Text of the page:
Where to live in Switzerland

Where you choose to live when moving to Switzerland will very much depend on your own personal preference and what you are expecting from your new life. If you are relocating with work, you will probably be residing in or near the extremely popular Zurich, Geneva or you may be considering moving to Bern or another of Switzerland’s cities. Italy, France, Austria, Germany and Lichtenstein all border this popular country and your choice may depend on the proximity of one of these European countries. The further south you go the more Mediterranean the climate whereas, for those who prefer the mountainous climate with the choice of winter sports, you may prefer the Alps in the south or the Jura Mountains in the North. If you prefer the postcard version of the Switzerland, then Bern is the perfect choice offering a quieter existent than some of Switzerland’s more populated cities. For smaller towns, and a good quality of life the regions or cantons of Ticino, St. Gallen and Lucerne are also good choices. Moving to Switzerland - ski jump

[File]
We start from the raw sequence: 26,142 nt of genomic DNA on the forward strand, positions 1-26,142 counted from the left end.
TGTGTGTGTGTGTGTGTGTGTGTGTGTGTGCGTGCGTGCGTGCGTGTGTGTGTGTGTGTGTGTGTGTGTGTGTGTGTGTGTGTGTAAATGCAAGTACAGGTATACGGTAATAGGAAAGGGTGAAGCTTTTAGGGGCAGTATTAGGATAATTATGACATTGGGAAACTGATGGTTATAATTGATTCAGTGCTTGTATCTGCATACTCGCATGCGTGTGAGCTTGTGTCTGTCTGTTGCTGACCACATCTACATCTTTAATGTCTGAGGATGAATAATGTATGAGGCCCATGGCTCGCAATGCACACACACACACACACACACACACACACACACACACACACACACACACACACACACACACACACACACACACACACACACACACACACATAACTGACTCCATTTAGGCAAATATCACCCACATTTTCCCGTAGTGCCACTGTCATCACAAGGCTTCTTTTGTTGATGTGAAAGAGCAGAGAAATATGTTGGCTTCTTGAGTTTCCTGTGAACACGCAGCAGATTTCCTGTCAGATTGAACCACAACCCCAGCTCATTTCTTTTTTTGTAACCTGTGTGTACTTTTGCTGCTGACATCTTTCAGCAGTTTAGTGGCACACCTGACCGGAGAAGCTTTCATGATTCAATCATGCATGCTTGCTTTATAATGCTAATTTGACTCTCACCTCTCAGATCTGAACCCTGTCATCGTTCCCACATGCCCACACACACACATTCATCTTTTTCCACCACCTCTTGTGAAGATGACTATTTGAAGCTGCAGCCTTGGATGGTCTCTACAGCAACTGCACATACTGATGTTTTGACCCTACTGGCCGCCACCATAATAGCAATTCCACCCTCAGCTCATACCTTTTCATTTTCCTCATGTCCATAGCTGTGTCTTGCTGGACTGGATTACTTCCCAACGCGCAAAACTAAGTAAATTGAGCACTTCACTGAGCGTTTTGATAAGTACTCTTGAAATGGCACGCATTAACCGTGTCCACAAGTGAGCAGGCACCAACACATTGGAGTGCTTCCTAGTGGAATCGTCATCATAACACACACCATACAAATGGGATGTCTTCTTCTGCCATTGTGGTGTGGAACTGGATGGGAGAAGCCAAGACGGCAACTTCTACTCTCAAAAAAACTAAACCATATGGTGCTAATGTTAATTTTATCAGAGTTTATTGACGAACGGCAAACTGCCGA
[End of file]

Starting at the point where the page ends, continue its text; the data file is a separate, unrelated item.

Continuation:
Moving to Zurich

As a major city for commerce, Zurich is not only a major financial centre but also somewhere with lots to offer everyone. In fact moving to Zurich is a great prospect for so many reasons. The crime rate is low and the quality of life is so good that it is often ranked as one of the best places to live in the world. Whilst Swiss German is the most common language spoken in Zurich, English is also widely spoken and when it comes to things to see and do you won’t be disappointed. With plenty of museums, galleries, theatres and attractions as well as being relatively close to the German border you won’t tire of things to do if you decide that moving to Zurich is for you.

Moving to Geneva